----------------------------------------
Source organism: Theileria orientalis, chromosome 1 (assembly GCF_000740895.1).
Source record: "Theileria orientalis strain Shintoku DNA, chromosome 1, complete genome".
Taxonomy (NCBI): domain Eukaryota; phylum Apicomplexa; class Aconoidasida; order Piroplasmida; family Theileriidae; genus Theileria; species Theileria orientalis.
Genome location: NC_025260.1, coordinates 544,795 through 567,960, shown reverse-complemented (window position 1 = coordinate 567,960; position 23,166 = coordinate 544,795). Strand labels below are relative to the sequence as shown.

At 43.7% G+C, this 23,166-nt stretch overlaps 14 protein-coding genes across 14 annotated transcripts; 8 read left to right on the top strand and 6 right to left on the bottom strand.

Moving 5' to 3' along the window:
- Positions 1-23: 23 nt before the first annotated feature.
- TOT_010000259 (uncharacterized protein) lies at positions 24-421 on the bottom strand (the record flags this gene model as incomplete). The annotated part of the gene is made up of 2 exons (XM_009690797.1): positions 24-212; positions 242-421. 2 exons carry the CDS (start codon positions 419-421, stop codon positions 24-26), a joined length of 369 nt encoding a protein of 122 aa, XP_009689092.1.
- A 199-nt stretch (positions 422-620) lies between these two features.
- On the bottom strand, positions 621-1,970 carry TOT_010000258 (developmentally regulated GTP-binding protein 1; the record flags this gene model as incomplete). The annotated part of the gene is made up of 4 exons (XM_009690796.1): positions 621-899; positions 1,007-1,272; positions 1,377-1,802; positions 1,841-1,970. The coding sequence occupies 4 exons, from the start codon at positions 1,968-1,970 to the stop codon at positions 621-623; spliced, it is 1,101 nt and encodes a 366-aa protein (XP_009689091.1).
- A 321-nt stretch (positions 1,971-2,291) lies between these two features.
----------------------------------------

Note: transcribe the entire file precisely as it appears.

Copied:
Source organism: Theileria orientalis, chromosome 1 (assembly GCF_000740895.1).
Source record: "Theileria orientalis strain Shintoku DNA, chromosome 1, complete genome".
Taxonomy (NCBI): domain Eukaryota; phylum Apicomplexa; class Aconoidasida; order Piroplasmida; family Theileriidae; genus Theileria; species Theileria orientalis.
Genome location: NC_025260.1, coordinates 544,795 through 567,960, shown reverse-complemented (window position 1 = coordinate 567,960; position 23,166 = coordinate 544,795). Strand labels below are relative to the sequence as shown.

At 43.7% G+C, this 23,166-nt stretch overlaps 14 protein-coding genes across 14 annotated transcripts; 8 read left to right on the top strand and 6 right to left on the bottom strand.

Moving 5' to 3' along the window:
- Positions 1-23: 23 nt before the first annotated feature.
- TOT_010000259 (uncharacterized protein) lies at positions 24-421 on the bottom strand (the record flags this gene model as incomplete). The annotated part of the gene is made up of 2 exons (XM_009690797.1): positions 24-212; positions 242-421. 2 exons carry the CDS (start codon positions 419-421, stop codon positions 24-26), a joined length of 369 nt encoding a protein of 122 aa, XP_009689092.1.
- A 199-nt stretch (positions 422-620) lies between these two features.
- On the bottom strand, positions 621-1,970 carry TOT_010000258 (developmentally regulated GTP-binding protein 1; the record flags this gene model as incomplete). The annotated part of the gene is made up of 4 exons (XM_009690796.1): positions 621-899; positions 1,007-1,272; positions 1,377-1,802; positions 1,841-1,970. The coding sequence occupies 4 exons, from the start codon at positions 1,968-1,970 to the stop codon at positions 621-623; spliced, it is 1,101 nt and encodes a 366-aa protein (XP_009689091.1).
- A 321-nt stretch (positions 1,971-2,291) lies between these two features.